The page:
It’s the time of year that the Chrysanthemums (Mums) in the garden are bursting with color. The hardy Mums don’t mind the cooler temperatures at night, they are often the last plant blooming in most gardens in our USDA hardiness zone 4-9. Even a light dusting of snow won’t keep their colors from brightening your autumn garden. Ahh cooler temperatures, I’m so happy! The colors of the Mums in our garden are so wonderfully autumnal. Amber, reds, rusts and deep burgundy Mums are scattered throughout our garden.
Mums are easy to grow and care for. Mums are great for container gardens too. You don’t need a huge yard, etc. Mums need sun for about 5-6 hours a day and other than shallow watering (water the top of soil area and let it work its way through the roots) a couple of times a week they are really a low maintenance plant. Because Mums are a perennial flower (grow back each year) we thin ours out a bit in late autumn and scatter seeds in empty areas throughout the garden in the spring.
In the Spring pick a section in your garden that gets sun about 5-6 hours a day. Turn the soil and add organic fertilizer. You will want to determine your hardiness zone too.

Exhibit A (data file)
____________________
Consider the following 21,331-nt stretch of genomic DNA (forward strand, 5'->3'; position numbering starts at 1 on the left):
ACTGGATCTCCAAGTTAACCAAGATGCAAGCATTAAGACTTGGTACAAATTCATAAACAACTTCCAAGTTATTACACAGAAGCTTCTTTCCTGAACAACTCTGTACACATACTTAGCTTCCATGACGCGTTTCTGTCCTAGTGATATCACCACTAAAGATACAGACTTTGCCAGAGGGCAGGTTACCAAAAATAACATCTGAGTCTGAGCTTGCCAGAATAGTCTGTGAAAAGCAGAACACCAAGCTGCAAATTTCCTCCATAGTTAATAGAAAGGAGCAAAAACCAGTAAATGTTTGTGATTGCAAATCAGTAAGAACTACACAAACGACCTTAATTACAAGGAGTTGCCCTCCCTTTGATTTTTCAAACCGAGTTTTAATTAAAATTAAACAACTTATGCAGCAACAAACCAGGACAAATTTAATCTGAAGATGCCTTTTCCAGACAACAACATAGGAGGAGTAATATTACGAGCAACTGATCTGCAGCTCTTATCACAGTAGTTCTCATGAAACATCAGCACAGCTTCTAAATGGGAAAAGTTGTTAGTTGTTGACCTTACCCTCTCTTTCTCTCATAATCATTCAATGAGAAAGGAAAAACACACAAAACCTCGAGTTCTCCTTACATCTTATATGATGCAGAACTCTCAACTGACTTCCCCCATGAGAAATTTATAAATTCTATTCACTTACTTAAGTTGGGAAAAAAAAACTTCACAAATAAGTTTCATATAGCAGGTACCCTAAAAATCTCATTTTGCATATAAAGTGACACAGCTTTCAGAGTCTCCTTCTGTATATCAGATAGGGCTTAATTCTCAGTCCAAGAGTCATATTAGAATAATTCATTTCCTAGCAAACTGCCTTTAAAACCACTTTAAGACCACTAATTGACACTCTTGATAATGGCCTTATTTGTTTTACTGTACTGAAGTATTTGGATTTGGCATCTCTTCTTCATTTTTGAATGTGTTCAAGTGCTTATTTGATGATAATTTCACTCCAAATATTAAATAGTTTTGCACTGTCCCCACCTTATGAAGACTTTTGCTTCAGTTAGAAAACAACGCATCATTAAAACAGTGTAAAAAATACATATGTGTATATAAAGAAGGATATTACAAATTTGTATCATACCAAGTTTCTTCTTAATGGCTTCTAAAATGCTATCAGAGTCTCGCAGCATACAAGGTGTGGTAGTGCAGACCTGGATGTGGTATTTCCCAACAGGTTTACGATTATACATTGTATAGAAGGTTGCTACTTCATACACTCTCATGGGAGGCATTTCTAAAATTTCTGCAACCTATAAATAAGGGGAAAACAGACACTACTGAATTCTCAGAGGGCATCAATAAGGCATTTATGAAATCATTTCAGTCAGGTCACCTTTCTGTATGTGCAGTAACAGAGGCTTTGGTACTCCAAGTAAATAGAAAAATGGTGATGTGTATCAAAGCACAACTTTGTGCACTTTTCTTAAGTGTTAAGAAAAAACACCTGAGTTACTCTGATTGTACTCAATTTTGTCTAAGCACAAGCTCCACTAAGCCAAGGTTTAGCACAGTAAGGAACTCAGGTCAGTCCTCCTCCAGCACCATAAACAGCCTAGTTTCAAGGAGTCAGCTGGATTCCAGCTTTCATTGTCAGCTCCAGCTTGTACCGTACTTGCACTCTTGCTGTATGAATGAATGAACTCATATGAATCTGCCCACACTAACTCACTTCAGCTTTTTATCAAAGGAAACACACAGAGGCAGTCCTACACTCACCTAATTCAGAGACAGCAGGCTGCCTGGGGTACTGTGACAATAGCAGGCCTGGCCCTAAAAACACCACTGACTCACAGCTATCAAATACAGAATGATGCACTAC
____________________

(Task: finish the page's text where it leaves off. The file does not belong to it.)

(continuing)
Plant seeds, plants already growing or cuttings at least 18 inches apart. Trust me they will fill in space. Most gardeners grow Mums from cuttings, or plants already about 3-6 inches tall from your local nursery.
Add some mulch for “insulation”
Water twice a week. Don’t soak them. Mums have shallow roots so just water them from the surface of the soil. Most of the Mums in our garden were originally planted using cuttings from our local nursery. But in the Spring when the dry mums are just hanging out in the garden after the winter has passed we do the following:
I’m a rebel so I run with this one for scattering Mum seeds from Mums already growing in your garden. Don’t prune Mums! Wait for them to dry (after the winter) then cup your hands together over a small section of the flowers and rub your hands back and forth ( like making a snake out of clay). Take your seeds (you should have a hand full) and plant them about 4 inches deep and 18 inches apart as described above.
Last month I received a lovely email asking to use my Chrysanthemum poem in their florist shop in Indiana. Of course, I was flattered and said yes. In case you missed it…